Yorck Förster

Spatial illusions are a fundamental element of painting. With canvas, pigment and binder, a painting is created by the artist, step by step, layer by layer.
Martina Wolf is not a painter, but a new media artist. She finds, develops and produces pictures, but doesn’t paint them. Instead, she creates scenes and situations with images. In one sense, she is a director of the components. The most important thing is, what the observers think they are seeing. Martina Wolf is almost playing with voluntarily/involuntarily integrating the recipient into the work process. To this end, Martina Wolf offers the observer a generous visual display. Wand / Türen (Page 127), produced in 2009 in Moscow, is one such work. The picture which measures 470×250 cm has a huge presence, showing overpainted graffiti on an electrical substation. At first glance, it seems mundane, almost trivial. However, determining the actual subject of this work is not trivial and the image of the wall is anything but self-evident. This representation of a wall only works visually because it has been highly artificially created. No camera could ever capture the wall like this in a single shot. Martina Wolf’s Wand / Türen was produced using an additive process from a multitude of single shots taken of the actual wall in Moscow, row by row, column by column. On the computer, the single shots were then assembled to produce the final image.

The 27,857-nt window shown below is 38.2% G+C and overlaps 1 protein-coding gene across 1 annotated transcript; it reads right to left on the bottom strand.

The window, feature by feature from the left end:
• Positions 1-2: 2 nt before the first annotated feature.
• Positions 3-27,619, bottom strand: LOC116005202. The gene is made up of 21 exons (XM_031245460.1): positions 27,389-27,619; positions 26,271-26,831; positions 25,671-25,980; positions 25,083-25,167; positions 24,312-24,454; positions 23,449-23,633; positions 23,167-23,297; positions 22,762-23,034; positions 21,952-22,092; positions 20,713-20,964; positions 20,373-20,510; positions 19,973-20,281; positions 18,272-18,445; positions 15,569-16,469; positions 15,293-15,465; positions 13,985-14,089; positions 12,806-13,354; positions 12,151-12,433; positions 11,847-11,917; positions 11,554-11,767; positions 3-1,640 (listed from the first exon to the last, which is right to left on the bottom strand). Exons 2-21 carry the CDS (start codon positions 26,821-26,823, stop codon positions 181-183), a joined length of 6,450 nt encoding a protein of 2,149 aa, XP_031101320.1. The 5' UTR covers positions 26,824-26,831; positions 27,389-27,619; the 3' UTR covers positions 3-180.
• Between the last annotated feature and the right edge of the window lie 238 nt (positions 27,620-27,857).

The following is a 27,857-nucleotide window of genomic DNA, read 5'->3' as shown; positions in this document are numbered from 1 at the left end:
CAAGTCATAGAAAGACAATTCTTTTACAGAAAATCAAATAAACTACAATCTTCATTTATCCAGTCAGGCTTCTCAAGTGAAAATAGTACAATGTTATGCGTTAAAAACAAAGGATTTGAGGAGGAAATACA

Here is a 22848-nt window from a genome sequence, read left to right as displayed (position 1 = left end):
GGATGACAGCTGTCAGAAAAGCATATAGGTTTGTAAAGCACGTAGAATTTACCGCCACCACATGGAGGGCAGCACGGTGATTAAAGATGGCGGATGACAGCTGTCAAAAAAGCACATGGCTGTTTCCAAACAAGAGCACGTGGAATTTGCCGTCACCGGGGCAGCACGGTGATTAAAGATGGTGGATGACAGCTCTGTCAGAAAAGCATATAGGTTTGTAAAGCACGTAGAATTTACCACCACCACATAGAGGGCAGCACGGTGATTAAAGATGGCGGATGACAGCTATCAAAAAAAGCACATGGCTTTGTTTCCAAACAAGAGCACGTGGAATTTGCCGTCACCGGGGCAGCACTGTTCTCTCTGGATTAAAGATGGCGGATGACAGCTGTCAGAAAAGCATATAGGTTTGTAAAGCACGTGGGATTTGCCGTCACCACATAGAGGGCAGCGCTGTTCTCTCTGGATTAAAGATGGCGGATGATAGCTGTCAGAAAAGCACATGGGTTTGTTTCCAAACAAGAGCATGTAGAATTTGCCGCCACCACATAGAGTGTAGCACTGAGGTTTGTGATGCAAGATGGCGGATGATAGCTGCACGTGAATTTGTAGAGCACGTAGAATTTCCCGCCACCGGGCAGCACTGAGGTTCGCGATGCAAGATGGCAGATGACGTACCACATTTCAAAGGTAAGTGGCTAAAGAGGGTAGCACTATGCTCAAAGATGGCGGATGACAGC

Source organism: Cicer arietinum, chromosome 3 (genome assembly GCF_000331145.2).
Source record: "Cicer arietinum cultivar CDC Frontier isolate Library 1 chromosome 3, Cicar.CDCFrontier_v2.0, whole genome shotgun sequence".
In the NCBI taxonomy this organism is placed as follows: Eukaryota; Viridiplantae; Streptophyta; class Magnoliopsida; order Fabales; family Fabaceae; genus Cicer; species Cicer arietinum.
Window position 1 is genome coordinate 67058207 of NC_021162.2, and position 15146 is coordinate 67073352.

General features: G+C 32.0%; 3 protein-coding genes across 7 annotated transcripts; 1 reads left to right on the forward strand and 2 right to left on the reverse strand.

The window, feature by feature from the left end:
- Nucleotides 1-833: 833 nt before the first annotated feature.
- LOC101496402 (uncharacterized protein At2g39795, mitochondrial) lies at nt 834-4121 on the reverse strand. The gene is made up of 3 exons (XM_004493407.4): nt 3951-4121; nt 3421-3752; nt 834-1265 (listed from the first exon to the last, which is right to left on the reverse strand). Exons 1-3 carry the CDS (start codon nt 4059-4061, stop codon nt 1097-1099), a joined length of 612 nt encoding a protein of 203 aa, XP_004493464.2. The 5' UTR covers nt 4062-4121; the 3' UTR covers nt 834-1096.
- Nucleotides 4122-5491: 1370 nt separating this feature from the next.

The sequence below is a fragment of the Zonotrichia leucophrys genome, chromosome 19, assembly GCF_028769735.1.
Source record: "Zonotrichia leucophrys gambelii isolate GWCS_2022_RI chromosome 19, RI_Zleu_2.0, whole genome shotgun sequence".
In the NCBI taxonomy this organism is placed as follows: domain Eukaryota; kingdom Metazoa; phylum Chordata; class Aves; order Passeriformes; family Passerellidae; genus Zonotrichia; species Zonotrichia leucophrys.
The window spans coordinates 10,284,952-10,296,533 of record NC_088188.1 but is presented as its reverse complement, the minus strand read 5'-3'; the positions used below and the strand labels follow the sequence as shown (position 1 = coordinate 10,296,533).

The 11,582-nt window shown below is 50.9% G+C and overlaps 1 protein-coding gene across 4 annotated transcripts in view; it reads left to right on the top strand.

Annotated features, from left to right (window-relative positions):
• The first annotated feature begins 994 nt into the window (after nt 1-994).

What we see as an image of a wall, is actually a synthetic composition of many single images. Only the picture composed by the artist helps us to be able to perceive an overall scene. This is, to a certain degree, terra firma for our senses, because, as an exhibition object, the confusion of the overpaintings is unsettling – is it art or is it everyday life? Does it mean anything, or is it the caretaker painting over graffiti?
In some of her works, Martina Wolf addresses precisely this additive synthesis process. The redeeming image synthesis, however, is reserved for herself. Only the title Fenster (window) refers to the entirety of the 15-piece motif found in Mostar in 2011. However each piece by itself develops an autonomy, starts to become absolute in itself, and in doing so, negates the reference to a motif of everyday life. Only the linear connection of the hanging line on the wall and the arrangement of three groups of five photographs give any hint of context. If the observers really want to understand the context, then they are left to synthesise by their own efforts. The groups of photographs lined up next to each other in a linear order correspond to the vertical order of the columns of the photograph, from top to bottom, bottom to top and again from top to bottom. Three columns of five photographs each compose the overall image of the window. In other words, if the observer imagines the 5th, 6th and 15th pictures of the display next to each other, the lower edge of the window is seen. With the 3rd, 8th and 13th pictures, the middle section of the window can be seen and with the 1st, 10th and 11th pictures the upper edge of the window. A lot of effort on the part of the observer is required for this synthesis to be successful.

The double. The order of the imperfect